Mark Wignall | Sugar Shane look salt?
In the best of times, politics and principle will always step out to the same music, but the dance is usually awkward, laboured and laughable.
About 10 years ago, the Opposition People's National Party (PNP) mercilessly hauled the Jamaica Labour Part (JLP) administration of 2007-2011 over hot coals in relation to Daryl Vaz, Gregory Mair, Michael Stern, Shahine Robinson, and later Everald Warmington, who were revealed as having dual-citizen status, although all were born in Jamaica.
They had all won their constituencies, were forced to give up mostly American citizen status, but later retook their seats in by-elections. In the meantime, expensive lawyers and the courts were involved in what many JLP supporters thought was a grand ploy to nullify the JLP's four-seat advantage and hand back power to a demonstrably petulant PNP, whose leader could never quite recover from being psychologically discombobulated by the JLP win.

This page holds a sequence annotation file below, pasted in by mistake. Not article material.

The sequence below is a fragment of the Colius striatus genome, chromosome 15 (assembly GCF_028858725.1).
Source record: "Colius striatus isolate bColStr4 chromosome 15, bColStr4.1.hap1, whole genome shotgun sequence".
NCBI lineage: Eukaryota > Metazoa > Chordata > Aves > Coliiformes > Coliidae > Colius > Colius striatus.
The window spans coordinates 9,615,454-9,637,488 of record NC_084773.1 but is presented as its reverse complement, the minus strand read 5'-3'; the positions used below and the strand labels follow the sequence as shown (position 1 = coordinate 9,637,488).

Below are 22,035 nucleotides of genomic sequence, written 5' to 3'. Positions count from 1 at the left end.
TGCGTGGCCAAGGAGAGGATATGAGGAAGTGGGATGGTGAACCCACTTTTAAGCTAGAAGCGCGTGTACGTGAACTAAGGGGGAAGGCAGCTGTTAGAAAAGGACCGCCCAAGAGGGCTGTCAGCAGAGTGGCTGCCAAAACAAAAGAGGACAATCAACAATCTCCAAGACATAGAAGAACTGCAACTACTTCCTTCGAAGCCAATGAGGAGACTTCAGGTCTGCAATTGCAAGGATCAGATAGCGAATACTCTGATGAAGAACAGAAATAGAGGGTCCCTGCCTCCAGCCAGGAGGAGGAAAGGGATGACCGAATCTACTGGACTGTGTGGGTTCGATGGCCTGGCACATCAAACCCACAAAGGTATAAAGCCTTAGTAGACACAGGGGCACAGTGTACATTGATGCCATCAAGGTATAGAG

Now it turns out that in the by-election stewing over flames in South East St Mary, as of nomination day, the PNP's Dr Shane Alexis, dubbed Sugar Shane for the political moment, was a Canadian citizen having no Jamaican passport. Under withering criticism and with the PNP political hypocrisy fully on display, he has since moved half-heartedly to secure Jamaican citizenship.
Based on what we know of such a process and the time to completion, it is very likely that should Dr Alexis pull a rabbit out of a hat and snatch a win over the JLP's Dr Norman Dunn, he would still not be the genuine article, that is, a fully documented Jamaican citizen.
In 1976, when the PNP struck upon one of its greatest political moves and had published the song, The Message by Neville Martin, one of the key lines was, "I and I born yah." It also stressed that grandmother, grandfather and father were all the genuine 'born yah' Jamaicans.